"Bateman has one of the biggest arms in the country, and will wow you with his arm strength," said Greg Biggins, Scout's top quarterback evaluator. "He can really drive the ball down the field and shows the live arm you love to see but can also throw with touch as well. He throws a great deep ball with timing and accuracy and also does a nice job getting outside the pocket and throwing on the run. He's a shotgun guy but shows excellent feet and won't have a problem getting under center in college."

Bateman said he wanted to commit before the summer so he could focus on getting better and his senior season with the Colts.

And while the self-effacing young man is grateful for the opportunities his skills have earned him, he is willing to admit he's ready to finish the recruiting process.

"The process is fun, and it's been an enjoyable ride for me and my whole family," he said. "But it's a grind. It's a lot of phone calls, and it does get annoying."

He said it was a difficult decision, but one that his parents encouraged him to make for himself.

"They support me 100 percent," he said. "They wanted me to go where I felt comfortable. My mom could tell I liked Alabama right away."

Bateman's commitment could provide more opportunities for other prep athletes as it raises the profile of Utah players around the country.

"If he goes there and really tears it up, he may open some eyes to the fact that there are good athletes here," said Bingham head coach Dave Peck, whose team has faced Bateman twice.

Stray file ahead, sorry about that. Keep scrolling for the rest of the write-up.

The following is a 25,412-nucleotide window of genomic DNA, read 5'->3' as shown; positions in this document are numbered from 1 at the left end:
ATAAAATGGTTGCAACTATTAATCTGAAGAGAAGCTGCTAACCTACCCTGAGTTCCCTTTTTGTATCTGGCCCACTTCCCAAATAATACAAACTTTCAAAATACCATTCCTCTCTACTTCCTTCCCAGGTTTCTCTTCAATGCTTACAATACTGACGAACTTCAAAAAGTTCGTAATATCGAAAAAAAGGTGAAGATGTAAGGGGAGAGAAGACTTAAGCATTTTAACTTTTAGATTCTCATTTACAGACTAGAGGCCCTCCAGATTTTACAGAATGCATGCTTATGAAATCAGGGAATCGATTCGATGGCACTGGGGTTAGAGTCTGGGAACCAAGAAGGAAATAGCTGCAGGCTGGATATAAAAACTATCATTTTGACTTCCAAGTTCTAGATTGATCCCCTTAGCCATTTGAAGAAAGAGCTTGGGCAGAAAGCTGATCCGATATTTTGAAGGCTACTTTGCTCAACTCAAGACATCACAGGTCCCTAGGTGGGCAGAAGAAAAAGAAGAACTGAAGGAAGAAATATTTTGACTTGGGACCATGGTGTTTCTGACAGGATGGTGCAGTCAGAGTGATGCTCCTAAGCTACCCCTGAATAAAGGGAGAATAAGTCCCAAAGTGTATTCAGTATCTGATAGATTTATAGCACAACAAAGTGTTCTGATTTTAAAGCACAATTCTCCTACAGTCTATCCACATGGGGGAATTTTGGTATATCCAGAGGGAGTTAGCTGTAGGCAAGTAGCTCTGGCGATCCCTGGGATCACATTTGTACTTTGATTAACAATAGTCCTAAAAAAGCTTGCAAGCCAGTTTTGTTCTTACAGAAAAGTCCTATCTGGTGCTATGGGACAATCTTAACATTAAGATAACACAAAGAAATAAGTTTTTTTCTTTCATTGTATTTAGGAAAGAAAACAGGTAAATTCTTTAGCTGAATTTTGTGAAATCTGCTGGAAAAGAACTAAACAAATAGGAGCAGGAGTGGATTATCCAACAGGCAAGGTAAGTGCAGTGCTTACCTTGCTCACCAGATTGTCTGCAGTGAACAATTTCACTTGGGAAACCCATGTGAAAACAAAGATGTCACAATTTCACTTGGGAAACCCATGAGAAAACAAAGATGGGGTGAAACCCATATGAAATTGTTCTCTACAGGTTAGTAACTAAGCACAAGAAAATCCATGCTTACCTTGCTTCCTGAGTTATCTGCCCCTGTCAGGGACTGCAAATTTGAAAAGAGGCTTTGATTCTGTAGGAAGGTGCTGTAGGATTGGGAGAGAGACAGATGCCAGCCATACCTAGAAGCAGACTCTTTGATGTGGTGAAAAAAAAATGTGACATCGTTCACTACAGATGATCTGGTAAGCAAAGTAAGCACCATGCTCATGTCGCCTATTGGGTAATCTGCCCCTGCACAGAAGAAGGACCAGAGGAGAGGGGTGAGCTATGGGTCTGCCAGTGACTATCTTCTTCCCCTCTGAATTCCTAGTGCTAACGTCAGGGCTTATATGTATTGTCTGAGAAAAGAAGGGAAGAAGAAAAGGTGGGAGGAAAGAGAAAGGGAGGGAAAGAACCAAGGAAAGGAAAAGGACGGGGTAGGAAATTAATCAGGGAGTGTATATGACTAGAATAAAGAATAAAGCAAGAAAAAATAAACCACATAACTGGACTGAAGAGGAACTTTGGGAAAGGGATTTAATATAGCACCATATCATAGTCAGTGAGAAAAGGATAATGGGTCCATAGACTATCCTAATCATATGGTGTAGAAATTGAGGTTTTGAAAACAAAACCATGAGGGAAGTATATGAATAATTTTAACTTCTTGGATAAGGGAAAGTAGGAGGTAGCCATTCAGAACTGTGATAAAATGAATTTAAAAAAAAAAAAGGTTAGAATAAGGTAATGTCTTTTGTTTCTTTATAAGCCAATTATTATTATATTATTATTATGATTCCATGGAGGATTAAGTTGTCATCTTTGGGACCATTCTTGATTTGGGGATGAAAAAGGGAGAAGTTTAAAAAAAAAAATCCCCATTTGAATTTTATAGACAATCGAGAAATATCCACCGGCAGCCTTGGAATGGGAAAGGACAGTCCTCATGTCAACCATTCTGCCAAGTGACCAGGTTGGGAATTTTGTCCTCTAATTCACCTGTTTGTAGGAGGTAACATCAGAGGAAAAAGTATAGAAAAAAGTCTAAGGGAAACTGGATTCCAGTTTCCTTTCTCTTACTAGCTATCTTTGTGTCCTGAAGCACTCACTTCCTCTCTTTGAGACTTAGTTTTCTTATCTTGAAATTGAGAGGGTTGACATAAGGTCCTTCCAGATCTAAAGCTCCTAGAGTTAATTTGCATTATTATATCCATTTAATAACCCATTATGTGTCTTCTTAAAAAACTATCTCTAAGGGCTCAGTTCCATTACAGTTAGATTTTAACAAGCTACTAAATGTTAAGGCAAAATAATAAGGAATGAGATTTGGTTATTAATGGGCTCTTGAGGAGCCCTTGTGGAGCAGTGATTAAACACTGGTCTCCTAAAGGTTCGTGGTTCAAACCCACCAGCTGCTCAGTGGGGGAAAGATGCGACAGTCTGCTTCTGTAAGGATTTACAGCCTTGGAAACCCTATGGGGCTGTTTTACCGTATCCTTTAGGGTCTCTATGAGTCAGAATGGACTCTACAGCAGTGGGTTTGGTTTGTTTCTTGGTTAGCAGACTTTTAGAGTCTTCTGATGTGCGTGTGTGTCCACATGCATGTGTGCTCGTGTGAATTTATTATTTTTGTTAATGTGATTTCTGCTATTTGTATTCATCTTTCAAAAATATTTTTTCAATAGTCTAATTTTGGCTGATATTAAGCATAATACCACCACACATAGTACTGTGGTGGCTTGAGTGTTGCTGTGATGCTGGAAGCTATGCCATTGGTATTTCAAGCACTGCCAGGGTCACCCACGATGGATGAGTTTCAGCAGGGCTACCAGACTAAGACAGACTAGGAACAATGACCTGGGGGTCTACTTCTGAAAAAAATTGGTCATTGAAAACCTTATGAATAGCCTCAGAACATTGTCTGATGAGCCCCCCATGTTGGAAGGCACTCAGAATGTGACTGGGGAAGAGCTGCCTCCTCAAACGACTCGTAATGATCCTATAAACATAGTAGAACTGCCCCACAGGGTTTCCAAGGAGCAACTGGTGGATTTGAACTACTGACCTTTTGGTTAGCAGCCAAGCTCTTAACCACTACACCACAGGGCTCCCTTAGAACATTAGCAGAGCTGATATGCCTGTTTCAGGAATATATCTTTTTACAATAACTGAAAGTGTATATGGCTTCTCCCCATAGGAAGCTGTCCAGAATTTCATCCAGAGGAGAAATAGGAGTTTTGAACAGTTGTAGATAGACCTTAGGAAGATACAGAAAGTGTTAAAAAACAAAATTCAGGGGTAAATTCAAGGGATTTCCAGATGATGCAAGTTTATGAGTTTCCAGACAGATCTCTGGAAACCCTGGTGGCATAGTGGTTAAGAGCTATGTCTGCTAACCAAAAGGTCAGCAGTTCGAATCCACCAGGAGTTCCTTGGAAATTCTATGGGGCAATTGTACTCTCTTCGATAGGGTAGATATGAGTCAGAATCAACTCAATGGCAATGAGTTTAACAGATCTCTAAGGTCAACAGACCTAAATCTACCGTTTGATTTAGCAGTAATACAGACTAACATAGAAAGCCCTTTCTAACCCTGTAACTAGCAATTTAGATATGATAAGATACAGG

While recruiters from all over the country have traveled to Utah for a handful of kids, this is the highest rated quarterback to sign with an SEC program. And not only is Bateman headed to a tough conference, he's competing for the most high-profile role on the defending national championship team.

"He's a great kid," said Peck. "On paper there is no reason why he couldn't go on and be successful at any program in the country. He's strong, and to me, he seems to be the whole package."

His decision to leave Utah also helps convince recruiters from far-away conferences that Utah athletes are willing to sign out-of-state.

"We've gotten a knock from some recruiters because they think our kids won't go out of state," he said. "It's just got to be the right fit. Obviously, in Cooper's position, he feels good about going to Alabama, which nationally is year in and year out a top-five team. He's asked himself where he has the best chance to succeed … and you're not going to get any higher than that."

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In announcing his choice, Bateman also thanked his family and coaches for helping him navigate the complicated process.

"I want to thank my coaches at Cottonwood for all they have done for me and mostly to my parents who have made this all possible," he said.

Cottonwood offensive coordinator Scott Cate said that most elite quarterbacks are committing early these days. Bateman will be participating in the Elite 11 in July and could actually move up the depth chart with scouting services. He plans to enroll at Alabama in January of 2013, and he currently has a 3.7 GPA.

email: adonaldson@desnews.com, bgurney@desnews.com